The Kangyur and Tengyur are the vast corpus of Buddhist literature. The Kangyur are the Buddha’s teachings and the Tengyur are the commentaries written over by Indian masters. Over the course of centuries, Tibetan translators translated this entire corpus into Tibetan and now this literature, which originally came from India, survives only in the Tibetan language.
There’s a new project to translate the Tibetan Kangyur and Tengyur into English. This project was started in 2010 and the director of the project is Dzongsar Khyentse Rinpoche. The project is called “84000: Translating the Kangyur and Tengyur.” The first big meeting to discuss this project was held in October 2013 in Bodh Gaya, India. At the meeting, Dzongsar Khyentse Rinpoche said this regarding the goal of the project, “It’s been around 2500 years since the Buddha passed away. And yet, the number of people who are paying attention to the Buddha and his teachings are actually increasing. There’s a great diversity among these people and it is important for those who are his disciples to support and help these people. The best way that we can help them is by making the dharma accessible to them.”
Regarding this Kangyur and Tengyur translation project, there’s a lot of debate happening among ordinary Tibetans. On Facebook and on various sites, there’s a variety of opinions in Tibetan.
On Tsenpo website in Tibet, someone named Palchen Dhondup wrote an opinion piece called, “The Kangyur and Tengyur that Dzongsar Khyentse is Selling to the West.” In the piece he wrote, “I have heard that someone named Dzongsar Khyentse has put together a big organization to translate the Kangyur and Tengyur into English. I don’t have anything to say about what’s wrong with him, but for someone who is kissing the ass of Westerners, snatching the bowl away from Tibetans will allow him to make a living for himself. But he is very brave to reduce the life span of the Tibetan language. From what I know, since the study of Gedun Chophel began in the field of Tibetan Studies, there have been about a hundred non-Tibetans who studying Tibetan. Since Gedun Chophel’s “gtam rgyud gser gyi thang ma” was translated into English [as “Grains of Gold”] this year, there is no longer anyone studying Tibetan among researchers of Gedun Chophel.”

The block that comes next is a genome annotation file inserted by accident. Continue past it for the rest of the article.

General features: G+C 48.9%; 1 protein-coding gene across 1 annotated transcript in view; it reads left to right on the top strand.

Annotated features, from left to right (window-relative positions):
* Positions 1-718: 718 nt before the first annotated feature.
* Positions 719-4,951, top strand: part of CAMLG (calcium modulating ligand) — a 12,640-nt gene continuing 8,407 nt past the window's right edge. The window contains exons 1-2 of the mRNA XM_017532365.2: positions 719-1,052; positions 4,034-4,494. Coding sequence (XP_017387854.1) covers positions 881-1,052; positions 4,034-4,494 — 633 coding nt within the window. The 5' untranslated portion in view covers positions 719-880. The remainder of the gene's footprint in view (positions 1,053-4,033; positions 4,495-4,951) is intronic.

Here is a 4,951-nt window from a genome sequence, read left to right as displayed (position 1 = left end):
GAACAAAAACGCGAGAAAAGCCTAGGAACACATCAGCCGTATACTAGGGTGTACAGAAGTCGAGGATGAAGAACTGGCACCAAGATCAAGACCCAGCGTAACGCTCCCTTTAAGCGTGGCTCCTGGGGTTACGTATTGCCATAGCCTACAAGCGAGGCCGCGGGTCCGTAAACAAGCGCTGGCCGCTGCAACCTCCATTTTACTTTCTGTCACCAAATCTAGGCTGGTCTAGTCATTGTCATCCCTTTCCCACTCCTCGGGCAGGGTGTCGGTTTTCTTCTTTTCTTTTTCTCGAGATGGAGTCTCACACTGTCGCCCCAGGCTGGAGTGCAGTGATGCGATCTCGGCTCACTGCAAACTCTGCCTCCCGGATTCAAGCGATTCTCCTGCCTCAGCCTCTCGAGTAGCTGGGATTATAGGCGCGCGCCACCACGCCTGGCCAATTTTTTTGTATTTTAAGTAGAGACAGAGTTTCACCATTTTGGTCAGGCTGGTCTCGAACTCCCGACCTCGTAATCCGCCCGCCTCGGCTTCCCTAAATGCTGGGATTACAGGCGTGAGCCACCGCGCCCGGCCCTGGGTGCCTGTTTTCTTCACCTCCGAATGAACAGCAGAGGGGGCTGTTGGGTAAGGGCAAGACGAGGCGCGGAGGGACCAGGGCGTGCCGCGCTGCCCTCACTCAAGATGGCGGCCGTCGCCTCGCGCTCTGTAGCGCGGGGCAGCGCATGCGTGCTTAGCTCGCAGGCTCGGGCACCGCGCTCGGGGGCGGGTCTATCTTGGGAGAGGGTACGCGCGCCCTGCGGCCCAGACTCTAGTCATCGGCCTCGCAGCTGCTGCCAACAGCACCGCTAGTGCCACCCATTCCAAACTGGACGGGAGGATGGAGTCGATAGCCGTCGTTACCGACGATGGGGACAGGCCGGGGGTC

He continued, “The writings of Sun Tzu and Confucius are spreading all over the world, and the related institutes and the benefits all accrue to the Chinese people and China reaps a great many advantages from this. Because of this spread, the influence and reach of the Chinese language has also increased. Will Tibet get any such benefits from offering the Kangyur and Tengyur to the western world?
As if in answer to Palchen Dhondup’s essay, someone named Rigpe Reldri has written a piece about this project on Tsenpo site as well with the title, “Translating the Kangyur and Tengyur into the Language of the 21st Century is like the Earlier Translations Undertaken by the Dharma Kings.”
He wrote, “From century to century, the dharma kings and the translators expended all their wealth and resources to translate the Buddha’s teachings and the Buddhist commentaries into Tibetan and this Kangyur and Tengyur is our most precious wealth. His Holiness the Dalai Lama says time and again that this precious wealth of ours is something that belongs to the world, and I realize that. Even now, this precious wealth which belong to the world remains in the Tibetan language and less than 0.1 percent of the world’s population has the ability and opportunity to access it.”
The essay continued, “It seems like some narrow minded people are saying that translating the Kangyur and Tengyur into English will become a cause for decline of the Tibetan language or that we will lose the ownership over the Kangyur and Tengyur to other people and other such nonsense. Actually these comments don’t even deserve responses. But because rather than following the wisdom which distinguishes between right and wrong, our society prefers to follow gossip and prejudiced talk, I am forced to clarify. We don’t have to worry that translating the Kangyur and Tengyur and transferring this literature into English will empty the Tibetan language. The teachings and the commentaries that are in Tibetan will remain intact as they are.”
Around a hundred and forty translators are working on this project. The work is projected to take about a hundred years. Millions of dollars will be spent and are being spent. As we begin to translate the canon out of Tibetan, are we also, at the same time, translating foreign literature into Tibetan?
(Translated by Tenzin Dickyi and Dhondup Tashi Rekjong)